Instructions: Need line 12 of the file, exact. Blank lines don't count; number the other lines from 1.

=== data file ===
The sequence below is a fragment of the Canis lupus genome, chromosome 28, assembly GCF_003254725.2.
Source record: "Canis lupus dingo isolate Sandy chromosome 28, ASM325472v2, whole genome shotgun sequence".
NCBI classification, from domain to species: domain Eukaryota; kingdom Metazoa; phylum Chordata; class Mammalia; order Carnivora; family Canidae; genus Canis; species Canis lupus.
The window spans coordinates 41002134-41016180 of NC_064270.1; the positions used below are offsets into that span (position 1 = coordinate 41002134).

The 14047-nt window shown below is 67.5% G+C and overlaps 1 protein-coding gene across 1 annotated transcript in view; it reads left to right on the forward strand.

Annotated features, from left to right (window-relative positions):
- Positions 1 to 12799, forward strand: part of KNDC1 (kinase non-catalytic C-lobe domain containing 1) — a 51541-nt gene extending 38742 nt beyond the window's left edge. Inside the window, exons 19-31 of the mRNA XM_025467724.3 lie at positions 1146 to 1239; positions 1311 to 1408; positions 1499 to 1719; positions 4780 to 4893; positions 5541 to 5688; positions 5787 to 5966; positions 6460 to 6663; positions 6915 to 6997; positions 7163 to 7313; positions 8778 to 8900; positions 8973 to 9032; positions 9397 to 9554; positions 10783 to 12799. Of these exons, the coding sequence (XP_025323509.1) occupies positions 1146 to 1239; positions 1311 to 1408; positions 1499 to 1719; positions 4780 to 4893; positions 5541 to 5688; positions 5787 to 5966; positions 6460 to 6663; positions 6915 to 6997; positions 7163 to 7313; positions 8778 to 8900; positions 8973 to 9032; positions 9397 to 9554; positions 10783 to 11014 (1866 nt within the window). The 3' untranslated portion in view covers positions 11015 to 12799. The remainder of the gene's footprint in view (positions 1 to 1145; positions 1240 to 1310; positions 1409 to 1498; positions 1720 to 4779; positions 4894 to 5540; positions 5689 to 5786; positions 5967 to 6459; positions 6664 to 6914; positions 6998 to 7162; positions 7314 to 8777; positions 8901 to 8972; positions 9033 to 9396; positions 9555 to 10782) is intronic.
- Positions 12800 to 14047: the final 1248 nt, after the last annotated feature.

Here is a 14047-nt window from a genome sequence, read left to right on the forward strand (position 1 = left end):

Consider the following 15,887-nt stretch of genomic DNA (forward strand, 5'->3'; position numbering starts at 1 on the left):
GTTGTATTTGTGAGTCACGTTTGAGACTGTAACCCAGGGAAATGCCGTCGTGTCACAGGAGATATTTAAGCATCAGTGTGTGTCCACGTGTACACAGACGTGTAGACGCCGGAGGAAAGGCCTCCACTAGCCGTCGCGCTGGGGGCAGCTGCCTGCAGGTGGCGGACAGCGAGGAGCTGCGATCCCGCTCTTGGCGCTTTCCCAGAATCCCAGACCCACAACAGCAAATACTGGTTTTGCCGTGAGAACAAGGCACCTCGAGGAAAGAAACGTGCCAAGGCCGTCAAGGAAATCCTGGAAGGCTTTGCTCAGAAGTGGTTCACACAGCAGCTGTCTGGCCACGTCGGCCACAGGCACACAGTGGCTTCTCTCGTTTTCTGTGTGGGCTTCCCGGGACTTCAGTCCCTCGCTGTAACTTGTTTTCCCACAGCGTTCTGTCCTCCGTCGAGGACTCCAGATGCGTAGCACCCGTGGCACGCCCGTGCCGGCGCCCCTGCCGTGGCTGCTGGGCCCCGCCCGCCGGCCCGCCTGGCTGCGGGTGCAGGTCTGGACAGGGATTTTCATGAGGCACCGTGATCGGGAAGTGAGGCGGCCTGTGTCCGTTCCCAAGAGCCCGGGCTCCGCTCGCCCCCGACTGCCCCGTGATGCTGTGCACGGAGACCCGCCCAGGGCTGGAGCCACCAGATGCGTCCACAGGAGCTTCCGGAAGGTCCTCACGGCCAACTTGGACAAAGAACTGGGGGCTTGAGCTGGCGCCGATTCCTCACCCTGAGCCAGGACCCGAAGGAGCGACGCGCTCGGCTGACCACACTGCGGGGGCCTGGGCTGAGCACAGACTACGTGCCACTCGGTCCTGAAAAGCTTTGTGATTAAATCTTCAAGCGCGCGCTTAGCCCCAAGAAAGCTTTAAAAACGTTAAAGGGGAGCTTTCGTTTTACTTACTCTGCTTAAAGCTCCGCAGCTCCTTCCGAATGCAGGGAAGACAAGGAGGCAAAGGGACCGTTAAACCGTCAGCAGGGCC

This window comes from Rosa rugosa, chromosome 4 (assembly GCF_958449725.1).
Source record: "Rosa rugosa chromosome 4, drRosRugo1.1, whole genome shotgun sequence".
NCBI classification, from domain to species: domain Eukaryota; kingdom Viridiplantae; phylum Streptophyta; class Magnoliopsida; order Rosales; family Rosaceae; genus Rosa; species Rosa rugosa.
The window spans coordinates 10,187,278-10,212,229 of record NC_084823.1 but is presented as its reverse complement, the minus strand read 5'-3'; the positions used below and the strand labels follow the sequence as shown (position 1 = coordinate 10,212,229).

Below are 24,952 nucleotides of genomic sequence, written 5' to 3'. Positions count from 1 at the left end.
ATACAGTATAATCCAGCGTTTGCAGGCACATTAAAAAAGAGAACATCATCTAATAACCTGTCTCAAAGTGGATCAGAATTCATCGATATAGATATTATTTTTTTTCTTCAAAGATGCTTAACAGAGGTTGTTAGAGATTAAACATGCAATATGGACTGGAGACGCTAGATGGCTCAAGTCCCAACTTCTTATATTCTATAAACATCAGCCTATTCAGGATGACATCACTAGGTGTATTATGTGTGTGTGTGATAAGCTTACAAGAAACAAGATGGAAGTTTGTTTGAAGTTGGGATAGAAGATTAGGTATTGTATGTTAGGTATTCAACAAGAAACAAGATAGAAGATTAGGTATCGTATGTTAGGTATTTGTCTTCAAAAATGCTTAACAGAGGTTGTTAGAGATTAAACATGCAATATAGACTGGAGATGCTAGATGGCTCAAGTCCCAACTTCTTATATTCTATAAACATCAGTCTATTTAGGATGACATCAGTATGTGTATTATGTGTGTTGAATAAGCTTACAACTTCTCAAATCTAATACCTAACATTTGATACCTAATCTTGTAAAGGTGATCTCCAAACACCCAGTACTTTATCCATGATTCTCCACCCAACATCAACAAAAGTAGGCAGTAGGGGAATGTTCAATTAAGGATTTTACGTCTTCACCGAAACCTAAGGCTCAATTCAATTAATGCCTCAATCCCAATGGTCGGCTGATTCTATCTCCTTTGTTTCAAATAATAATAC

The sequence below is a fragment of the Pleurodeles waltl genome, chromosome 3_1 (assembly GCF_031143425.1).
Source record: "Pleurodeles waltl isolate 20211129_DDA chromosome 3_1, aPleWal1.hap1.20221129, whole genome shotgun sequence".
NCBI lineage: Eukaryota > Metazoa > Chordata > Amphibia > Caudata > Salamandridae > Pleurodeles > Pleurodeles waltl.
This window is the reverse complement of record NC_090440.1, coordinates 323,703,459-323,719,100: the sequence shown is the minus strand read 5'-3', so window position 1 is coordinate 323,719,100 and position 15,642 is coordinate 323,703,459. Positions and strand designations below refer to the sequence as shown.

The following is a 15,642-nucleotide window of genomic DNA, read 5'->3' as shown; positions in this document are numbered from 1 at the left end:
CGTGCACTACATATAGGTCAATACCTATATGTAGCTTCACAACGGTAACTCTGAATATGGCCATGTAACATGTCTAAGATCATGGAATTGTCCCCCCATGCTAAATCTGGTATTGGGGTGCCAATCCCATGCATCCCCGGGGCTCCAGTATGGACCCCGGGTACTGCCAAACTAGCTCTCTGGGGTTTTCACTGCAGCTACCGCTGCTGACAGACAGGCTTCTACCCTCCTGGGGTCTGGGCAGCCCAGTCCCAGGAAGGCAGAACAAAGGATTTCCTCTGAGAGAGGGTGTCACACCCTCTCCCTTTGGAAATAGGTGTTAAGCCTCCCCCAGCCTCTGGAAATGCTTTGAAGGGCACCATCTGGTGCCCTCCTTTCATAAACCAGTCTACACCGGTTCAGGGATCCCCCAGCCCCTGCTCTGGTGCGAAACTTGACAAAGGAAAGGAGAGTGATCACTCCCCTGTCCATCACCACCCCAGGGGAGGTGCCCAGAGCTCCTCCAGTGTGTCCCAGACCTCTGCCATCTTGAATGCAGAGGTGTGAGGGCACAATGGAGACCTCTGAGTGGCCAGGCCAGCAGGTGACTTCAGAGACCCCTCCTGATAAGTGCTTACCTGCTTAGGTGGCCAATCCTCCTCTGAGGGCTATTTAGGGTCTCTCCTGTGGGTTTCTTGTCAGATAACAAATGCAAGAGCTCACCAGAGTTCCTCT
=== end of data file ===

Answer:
This window comes from Rosa rugosa, chromosome 4 (assembly GCF_958449725.1).